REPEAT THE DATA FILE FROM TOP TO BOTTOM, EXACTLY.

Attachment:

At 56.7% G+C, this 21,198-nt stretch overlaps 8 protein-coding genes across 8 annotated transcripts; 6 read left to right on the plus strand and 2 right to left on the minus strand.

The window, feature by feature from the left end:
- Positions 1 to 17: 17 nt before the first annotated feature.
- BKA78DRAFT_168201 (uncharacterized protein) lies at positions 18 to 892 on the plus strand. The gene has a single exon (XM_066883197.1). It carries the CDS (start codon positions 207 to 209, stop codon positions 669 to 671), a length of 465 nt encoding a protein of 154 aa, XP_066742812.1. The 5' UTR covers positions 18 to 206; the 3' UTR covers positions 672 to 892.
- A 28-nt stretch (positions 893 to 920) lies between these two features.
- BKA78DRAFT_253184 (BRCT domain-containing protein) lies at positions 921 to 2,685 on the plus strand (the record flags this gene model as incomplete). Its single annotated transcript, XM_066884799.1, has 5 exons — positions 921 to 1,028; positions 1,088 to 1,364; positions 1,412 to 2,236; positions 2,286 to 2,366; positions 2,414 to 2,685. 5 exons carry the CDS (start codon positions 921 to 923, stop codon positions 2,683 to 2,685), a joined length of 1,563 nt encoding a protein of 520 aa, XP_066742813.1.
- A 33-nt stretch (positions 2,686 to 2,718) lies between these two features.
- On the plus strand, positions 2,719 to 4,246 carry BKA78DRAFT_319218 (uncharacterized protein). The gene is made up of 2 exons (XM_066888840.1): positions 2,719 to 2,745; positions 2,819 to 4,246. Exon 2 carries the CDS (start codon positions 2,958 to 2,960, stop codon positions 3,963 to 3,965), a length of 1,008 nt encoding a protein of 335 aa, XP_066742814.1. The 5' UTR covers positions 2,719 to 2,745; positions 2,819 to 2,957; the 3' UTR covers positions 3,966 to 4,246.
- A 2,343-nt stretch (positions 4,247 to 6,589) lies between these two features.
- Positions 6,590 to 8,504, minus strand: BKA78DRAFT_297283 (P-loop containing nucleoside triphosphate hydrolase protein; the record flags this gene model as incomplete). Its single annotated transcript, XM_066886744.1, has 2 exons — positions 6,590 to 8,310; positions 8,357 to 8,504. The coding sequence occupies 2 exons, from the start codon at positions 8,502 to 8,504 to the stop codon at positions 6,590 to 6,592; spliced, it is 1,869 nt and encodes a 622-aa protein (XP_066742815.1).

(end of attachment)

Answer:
At 56.7% G+C, this 21,198-nt stretch overlaps 8 protein-coding genes across 8 annotated transcripts; 6 read left to right on the plus strand and 2 right to left on the minus strand.

The window, feature by feature from the left end:
- Positions 1 to 17: 17 nt before the first annotated feature.
- BKA78DRAFT_168201 (uncharacterized protein) lies at positions 18 to 892 on the plus strand. The gene has a single exon (XM_066883197.1). It carries the CDS (start codon positions 207 to 209, stop codon positions 669 to 671), a length of 465 nt encoding a protein of 154 aa, XP_066742812.1. The 5' UTR covers positions 18 to 206; the 3' UTR covers positions 672 to 892.
- A 28-nt stretch (positions 893 to 920) lies between these two features.
- BKA78DRAFT_253184 (BRCT domain-containing protein) lies at positions 921 to 2,685 on the plus strand (the record flags this gene model as incomplete). Its single annotated transcript, XM_066884799.1, has 5 exons — positions 921 to 1,028; positions 1,088 to 1,364; positions 1,412 to 2,236; positions 2,286 to 2,366; positions 2,414 to 2,685. 5 exons carry the CDS (start codon positions 921 to 923, stop codon positions 2,683 to 2,685), a joined length of 1,563 nt encoding a protein of 520 aa, XP_066742813.1.
- A 33-nt stretch (positions 2,686 to 2,718) lies between these two features.
- On the plus strand, positions 2,719 to 4,246 carry BKA78DRAFT_319218 (uncharacterized protein). The gene is made up of 2 exons (XM_066888840.1): positions 2,719 to 2,745; positions 2,819 to 4,246. Exon 2 carries the CDS (start codon positions 2,958 to 2,960, stop codon positions 3,963 to 3,965), a length of 1,008 nt encoding a protein of 335 aa, XP_066742814.1. The 5' UTR covers positions 2,719 to 2,745; positions 2,819 to 2,957; the 3' UTR covers positions 3,966 to 4,246.
- A 2,343-nt stretch (positions 4,247 to 6,589) lies between these two features.
- Positions 6,590 to 8,504, minus strand: BKA78DRAFT_297283 (P-loop containing nucleoside triphosphate hydrolase protein; the record flags this gene model as incomplete). Its single annotated transcript, XM_066886744.1, has 2 exons — positions 6,590 to 8,310; positions 8,357 to 8,504. The coding sequence occupies 2 exons, from the start codon at positions 8,502 to 8,504 to the stop codon at positions 6,590 to 6,592; spliced, it is 1,869 nt and encodes a 622-aa protein (XP_066742815.1).